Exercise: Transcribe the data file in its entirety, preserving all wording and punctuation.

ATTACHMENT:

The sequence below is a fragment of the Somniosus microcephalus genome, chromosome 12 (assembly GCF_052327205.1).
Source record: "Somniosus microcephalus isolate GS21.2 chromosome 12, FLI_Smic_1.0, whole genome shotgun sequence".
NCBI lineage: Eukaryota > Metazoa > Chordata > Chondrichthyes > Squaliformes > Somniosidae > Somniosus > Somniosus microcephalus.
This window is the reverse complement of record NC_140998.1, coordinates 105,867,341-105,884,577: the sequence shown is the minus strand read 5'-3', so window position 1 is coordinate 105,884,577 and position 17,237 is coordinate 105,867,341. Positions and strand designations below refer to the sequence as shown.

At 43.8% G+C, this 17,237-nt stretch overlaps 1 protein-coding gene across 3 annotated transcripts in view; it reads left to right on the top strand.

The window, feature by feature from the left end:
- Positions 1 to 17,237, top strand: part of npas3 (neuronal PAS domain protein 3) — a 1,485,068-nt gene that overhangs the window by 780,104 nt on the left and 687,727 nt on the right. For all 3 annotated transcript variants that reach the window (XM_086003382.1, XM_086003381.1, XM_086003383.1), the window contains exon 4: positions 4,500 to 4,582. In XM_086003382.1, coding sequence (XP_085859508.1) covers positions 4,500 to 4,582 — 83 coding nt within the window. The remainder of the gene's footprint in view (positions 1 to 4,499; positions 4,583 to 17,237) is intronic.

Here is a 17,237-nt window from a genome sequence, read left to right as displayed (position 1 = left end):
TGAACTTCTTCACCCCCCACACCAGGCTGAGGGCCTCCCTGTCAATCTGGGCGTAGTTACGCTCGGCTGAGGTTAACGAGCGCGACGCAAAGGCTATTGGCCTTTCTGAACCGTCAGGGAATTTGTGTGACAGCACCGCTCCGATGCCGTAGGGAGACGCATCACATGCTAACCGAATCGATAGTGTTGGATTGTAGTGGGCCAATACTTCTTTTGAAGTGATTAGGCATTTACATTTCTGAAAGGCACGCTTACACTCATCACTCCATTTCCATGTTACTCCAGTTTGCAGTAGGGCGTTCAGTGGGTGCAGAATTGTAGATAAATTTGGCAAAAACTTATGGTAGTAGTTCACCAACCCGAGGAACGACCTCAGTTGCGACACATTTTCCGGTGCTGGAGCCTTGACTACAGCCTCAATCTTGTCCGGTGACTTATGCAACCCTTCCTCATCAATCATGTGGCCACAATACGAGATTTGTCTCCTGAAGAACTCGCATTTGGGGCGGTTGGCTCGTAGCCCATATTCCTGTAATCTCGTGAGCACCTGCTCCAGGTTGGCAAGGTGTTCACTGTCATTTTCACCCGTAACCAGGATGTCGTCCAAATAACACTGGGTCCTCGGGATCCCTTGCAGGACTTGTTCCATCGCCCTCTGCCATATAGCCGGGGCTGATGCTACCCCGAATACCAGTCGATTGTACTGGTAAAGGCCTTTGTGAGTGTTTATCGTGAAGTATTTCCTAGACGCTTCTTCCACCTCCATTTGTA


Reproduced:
The sequence below is a fragment of the Somniosus microcephalus genome, chromosome 12 (assembly GCF_052327205.1).
Source record: "Somniosus microcephalus isolate GS21.2 chromosome 12, FLI_Smic_1.0, whole genome shotgun sequence".
NCBI lineage: Eukaryota > Metazoa > Chordata > Chondrichthyes > Squaliformes > Somniosidae > Somniosus > Somniosus microcephalus.
This window is the reverse complement of record NC_140998.1, coordinates 105,867,341-105,884,577: the sequence shown is the minus strand read 5'-3', so window position 1 is coordinate 105,884,577 and position 17,237 is coordinate 105,867,341. Positions and strand designations below refer to the sequence as shown.

At 43.8% G+C, this 17,237-nt stretch overlaps 1 protein-coding gene across 3 annotated transcripts in view; it reads left to right on the top strand.

The window, feature by feature from the left end:
- Positions 1 to 17,237, top strand: part of npas3 (neuronal PAS domain protein 3) — a 1,485,068-nt gene that overhangs the window by 780,104 nt on the left and 687,727 nt on the right. For all 3 annotated transcript variants that reach the window (XM_086003382.1, XM_086003381.1, XM_086003383.1), the window contains exon 4: positions 4,500 to 4,582. In XM_086003382.1, coding sequence (XP_085859508.1) covers positions 4,500 to 4,582 — 83 coding nt within the window. The remainder of the gene's footprint in view (positions 1 to 4,499; positions 4,583 to 17,237) is intronic.

Here is a 17,237-nt window from a genome sequence, read left to right as displayed (position 1 = left end):
TGAACTTCTTCACCCCCCACACCAGGCTGAGGGCCTCCCTGTCAATCTGGGCGTAGTTACGCTCGGCTGAGGTTAACGAGCGCGACGCAAAGGCTATTGGCCTTTCTGAACCGTCAGGGAATTTGTGTGACAGCACCGCTCCGATGCCGTAGGGAGACGCATCACATGCTAACCGAATCGATAGTGTTGGATTGTAGTGGGCCAATACTTCTTTTGAAGTGATTAGGCATTTACATTTCTGAAAGGCACGCTTACACTCATCACTCCATTTCCATGTTACTCCAGTTTGCAGTAGGGCGTTCAGTGGGTGCAGAATTGTAGATAAATTTGGCAAAAACTTATGGTAGTAGTTCACCAACCCGAGGAACGACCTCAGTTGCGACACATTTTCCGGTGCTGGAGCCTTGACTACAGCCTCAATCTTGTCCGGTGACTTATGCAACCCTTCCTCATCAATCATGTGGCCACAATACGAGATTTGTCTCCTGAAGAACTCGCATTTGGGGCGGTTGGCTCGTAGCCCATATTCCTGTAATCTCGTGAGCACCTGCTCCAGGTTGGCAAGGTGTTCACTGTCATTTTCACCCGTAACCAGGATGTCGTCCAAATAACACTGGGTCCTCGGGATCCCTTGCAGGACTTGTTCCATCGCCCTCTGCCATATAGCCGGGGCTGATGCTACCCCGAATACCAGTCGATTGTACTGGTAAAGGCCTTTGTGAGTGTTTATCGTGAAGTATTTCCTAGACGCTTCTTCCACCTCCATTTGTA